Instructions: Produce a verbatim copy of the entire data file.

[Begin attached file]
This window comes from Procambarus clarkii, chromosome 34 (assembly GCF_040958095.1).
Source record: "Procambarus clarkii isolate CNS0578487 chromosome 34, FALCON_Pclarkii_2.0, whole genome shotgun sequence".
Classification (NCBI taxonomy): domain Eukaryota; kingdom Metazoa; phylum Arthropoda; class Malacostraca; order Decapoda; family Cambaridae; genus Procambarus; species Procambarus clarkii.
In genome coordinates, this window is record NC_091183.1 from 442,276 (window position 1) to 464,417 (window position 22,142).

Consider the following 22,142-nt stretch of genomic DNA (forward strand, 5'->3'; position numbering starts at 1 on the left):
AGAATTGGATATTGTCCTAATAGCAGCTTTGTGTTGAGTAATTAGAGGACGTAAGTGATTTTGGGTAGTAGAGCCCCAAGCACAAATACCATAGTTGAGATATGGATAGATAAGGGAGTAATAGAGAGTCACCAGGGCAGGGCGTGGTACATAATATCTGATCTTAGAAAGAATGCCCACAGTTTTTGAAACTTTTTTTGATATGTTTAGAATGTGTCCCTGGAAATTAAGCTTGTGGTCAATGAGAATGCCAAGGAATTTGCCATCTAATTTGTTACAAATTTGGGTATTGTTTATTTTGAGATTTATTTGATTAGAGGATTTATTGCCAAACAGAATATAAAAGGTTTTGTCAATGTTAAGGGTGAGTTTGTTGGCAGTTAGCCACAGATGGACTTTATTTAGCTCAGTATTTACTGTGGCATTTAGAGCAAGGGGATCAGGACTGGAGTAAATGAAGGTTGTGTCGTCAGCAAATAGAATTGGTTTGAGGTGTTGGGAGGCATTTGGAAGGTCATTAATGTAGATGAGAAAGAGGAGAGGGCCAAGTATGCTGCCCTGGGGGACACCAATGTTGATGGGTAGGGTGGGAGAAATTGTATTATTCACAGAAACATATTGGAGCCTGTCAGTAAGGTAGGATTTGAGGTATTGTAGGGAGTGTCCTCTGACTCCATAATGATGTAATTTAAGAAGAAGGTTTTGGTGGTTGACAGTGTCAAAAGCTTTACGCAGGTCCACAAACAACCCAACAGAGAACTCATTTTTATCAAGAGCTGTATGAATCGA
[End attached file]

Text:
This window comes from Procambarus clarkii, chromosome 34 (assembly GCF_040958095.1).
Source record: "Procambarus clarkii isolate CNS0578487 chromosome 34, FALCON_Pclarkii_2.0, whole genome shotgun sequence".
Classification (NCBI taxonomy): domain Eukaryota; kingdom Metazoa; phylum Arthropoda; class Malacostraca; order Decapoda; family Cambaridae; genus Procambarus; species Procambarus clarkii.
In genome coordinates, this window is record NC_091183.1 from 442,276 (window position 1) to 464,417 (window position 22,142).

Consider the following 22,142-nt stretch of genomic DNA (forward strand, 5'->3'; position numbering starts at 1 on the left):
AGAATTGGATATTGTCCTAATAGCAGCTTTGTGTTGAGTAATTAGAGGACGTAAGTGATTTTGGGTAGTAGAGCCCCAAGCACAAATACCATAGTTGAGATATGGATAGATAAGGGAGTAATAGAGAGTCACCAGGGCAGGGCGTGGTACATAATATCTGATCTTAGAAAGAATGCCCACAGTTTTTGAAACTTTTTTTGATATGTTTAGAATGTGTCCCTGGAAATTAAGCTTGTGGTCAATGAGAATGCCAAGGAATTTGCCATCTAATTTGTTACAAATTTGGGTATTGTTTATTTTGAGATTTATTTGATTAGAGGATTTATTGCCAAACAGAATATAAAAGGTTTTGTCAATGTTAAGGGTGAGTTTGTTGGCAGTTAGCCACAGATGGACTTTATTTAGCTCAGTATTTACTGTGGCATTTAGAGCAAGGGGATCAGGACTGGAGTAAATGAAGGTTGTGTCGTCAGCAAATAGAATTGGTTTGAGGTGTTGGGAGGCATTTGGAAGGTCATTAATGTAGATGAGAAAGAGGAGAGGGCCAAGTATGCTGCCCTGGGGGACACCAATGTTGATGGGTAGGGTGGGAGAAATTGTATTATTCACAGAAACATATTGGAGCCTGTCAGTAAGGTAGGATTTGAGGTATTGTAGGGAGTGTCCTCTGACTCCATAATGATGTAATTTAAGAAGAAGGTTTTGGTGGTTGACAGTGTCAAAAGCTTTACGCAGGTCCACAAACAACCCAACAGAGAACTCATTTTTATCAAGAGCTGTATGAATCGA